This is a judgment to which the Practice Direction supplementing CPR Part 40 applies. It will be handed down on 1 August 2022 at 12.00 noon. This draft is confidential to the parties and their legal representatives and accordingly neither the draft itself nor its substance may be disclosed to any other person or used in the public domain. The parties must take all reasonable steps to ensure that its confidentiality is preserved. No action is to be taken (other than internally) in response to the draft before judgment has been formally pronounced. A breach of any of these obligations may be treated as a contempt of court…”
Shortly after receiving a copy of the embargoed judgment, Dr Wright posted three messages on the “#bitcoin-general” channel of the MetaNet workspace of the Slack messaging platform. Slack is a popular platform designed for business use on which members can establish “workspaces” on which to communicate. The “#bitcoin-general” Slack channel had 290 members.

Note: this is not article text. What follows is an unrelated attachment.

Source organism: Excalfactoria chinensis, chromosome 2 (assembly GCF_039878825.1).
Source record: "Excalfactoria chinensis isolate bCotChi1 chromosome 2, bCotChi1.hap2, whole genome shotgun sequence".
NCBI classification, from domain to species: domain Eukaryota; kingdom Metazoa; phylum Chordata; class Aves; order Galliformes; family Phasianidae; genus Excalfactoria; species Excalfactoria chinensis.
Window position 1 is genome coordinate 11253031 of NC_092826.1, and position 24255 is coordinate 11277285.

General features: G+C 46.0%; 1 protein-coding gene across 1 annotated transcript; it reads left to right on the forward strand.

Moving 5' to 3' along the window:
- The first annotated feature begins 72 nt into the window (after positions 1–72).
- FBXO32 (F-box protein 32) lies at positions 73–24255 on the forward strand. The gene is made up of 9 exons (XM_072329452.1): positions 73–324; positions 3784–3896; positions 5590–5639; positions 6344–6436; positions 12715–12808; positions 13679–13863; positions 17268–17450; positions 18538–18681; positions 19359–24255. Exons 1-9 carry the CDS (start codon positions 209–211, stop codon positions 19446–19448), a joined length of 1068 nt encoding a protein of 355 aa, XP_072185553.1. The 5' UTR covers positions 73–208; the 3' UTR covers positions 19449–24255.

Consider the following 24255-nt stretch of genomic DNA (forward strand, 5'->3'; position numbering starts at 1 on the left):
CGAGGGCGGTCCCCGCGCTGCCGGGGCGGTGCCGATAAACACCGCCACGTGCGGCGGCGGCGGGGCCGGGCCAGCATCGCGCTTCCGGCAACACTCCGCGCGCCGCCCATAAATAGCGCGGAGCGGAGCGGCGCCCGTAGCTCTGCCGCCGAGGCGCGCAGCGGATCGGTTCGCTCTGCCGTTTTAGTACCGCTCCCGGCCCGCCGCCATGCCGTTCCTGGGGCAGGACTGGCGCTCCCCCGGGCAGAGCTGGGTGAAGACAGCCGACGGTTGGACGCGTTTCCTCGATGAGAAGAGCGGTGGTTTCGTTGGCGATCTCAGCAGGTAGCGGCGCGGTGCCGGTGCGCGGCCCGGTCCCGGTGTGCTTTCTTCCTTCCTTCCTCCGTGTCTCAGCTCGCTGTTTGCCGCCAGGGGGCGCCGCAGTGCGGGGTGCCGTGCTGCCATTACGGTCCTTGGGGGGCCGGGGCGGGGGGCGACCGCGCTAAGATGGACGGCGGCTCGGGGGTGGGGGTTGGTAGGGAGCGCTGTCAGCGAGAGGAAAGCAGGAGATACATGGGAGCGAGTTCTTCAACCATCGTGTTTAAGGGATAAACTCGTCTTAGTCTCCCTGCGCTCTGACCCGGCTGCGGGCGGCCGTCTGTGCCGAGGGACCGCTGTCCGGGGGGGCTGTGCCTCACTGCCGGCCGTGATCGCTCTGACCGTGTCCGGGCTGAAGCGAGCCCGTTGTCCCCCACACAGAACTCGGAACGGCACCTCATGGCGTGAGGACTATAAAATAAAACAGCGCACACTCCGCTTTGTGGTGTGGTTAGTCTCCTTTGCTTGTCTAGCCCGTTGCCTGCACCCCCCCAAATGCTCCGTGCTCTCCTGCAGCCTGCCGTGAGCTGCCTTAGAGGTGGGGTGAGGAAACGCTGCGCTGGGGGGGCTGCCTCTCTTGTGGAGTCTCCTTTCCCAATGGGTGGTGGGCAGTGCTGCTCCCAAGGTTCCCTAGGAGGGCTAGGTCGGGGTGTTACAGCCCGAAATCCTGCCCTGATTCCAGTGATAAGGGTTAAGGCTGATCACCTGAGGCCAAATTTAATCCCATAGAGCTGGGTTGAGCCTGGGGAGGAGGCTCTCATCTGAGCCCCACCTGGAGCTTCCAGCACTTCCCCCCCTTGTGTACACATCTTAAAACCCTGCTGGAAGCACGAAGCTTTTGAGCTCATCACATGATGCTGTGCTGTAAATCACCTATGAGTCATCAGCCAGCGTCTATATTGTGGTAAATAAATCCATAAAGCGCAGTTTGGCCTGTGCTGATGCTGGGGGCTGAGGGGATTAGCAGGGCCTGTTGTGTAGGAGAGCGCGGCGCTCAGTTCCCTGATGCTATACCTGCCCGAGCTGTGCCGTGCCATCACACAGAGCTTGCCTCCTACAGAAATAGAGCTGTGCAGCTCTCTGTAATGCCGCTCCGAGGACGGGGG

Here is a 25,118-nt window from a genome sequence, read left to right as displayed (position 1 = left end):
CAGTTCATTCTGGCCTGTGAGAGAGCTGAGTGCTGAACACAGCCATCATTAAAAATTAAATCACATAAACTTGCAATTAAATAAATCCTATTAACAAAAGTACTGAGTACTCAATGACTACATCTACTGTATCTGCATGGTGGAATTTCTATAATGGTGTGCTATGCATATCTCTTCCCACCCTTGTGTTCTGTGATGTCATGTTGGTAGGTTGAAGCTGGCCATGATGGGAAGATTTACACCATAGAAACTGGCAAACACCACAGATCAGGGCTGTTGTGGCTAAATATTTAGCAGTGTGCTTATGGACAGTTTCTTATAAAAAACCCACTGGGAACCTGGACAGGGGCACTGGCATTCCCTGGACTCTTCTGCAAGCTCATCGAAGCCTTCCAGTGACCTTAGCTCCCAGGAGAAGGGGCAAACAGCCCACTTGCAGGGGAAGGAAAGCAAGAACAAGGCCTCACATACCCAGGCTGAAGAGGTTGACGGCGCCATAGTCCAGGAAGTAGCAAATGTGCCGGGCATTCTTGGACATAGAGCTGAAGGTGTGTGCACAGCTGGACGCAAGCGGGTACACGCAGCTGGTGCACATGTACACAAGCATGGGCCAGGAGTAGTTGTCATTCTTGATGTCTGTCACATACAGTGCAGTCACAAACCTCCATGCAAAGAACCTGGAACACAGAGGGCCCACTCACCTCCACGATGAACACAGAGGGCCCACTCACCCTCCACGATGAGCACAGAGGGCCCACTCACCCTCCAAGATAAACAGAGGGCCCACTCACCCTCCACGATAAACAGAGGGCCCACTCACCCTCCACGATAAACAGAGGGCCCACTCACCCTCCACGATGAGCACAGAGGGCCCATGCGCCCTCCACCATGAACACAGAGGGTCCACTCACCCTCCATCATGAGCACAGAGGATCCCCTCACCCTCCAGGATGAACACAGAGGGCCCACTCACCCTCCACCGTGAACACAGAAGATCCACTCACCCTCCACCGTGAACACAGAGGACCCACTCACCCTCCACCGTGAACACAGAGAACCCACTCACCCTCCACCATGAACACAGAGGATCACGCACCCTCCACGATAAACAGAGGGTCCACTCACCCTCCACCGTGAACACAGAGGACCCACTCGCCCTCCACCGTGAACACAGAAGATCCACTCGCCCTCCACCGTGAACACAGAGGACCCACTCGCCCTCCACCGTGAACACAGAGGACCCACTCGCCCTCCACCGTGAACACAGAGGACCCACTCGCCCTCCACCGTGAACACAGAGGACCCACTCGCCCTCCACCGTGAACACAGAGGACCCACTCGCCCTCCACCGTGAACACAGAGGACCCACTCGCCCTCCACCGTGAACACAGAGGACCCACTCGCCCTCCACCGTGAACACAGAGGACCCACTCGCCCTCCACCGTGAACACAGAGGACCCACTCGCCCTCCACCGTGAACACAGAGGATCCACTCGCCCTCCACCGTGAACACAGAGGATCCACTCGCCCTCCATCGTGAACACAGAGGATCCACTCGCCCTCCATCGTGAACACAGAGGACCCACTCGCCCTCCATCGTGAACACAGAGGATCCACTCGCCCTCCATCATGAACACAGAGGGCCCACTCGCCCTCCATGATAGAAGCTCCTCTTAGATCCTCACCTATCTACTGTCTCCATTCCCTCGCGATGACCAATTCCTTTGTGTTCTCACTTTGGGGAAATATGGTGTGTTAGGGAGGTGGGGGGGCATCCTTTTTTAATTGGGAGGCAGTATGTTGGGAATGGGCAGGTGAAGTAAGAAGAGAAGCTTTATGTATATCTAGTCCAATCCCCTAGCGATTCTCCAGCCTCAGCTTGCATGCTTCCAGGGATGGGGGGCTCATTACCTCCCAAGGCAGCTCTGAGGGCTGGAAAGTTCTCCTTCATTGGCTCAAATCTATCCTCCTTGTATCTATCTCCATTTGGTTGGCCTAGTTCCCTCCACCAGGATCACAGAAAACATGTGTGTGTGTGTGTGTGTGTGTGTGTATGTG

In his posts, Dr Wright referred to spending "4 million to receive a dollar plus 2 million costs" as the "only thing that matters is crushing the order side" and that he would "spend 4 million to make an enemy pay 1".
Dr Wright said that the purpose of the post was not to give any indication of the draft judgment but was instead intended to encourage debate amongst the members of the Slack channel and that he did not believe that members of this Slack channel would have knowledge of the practice of embargoed judgments in the UK.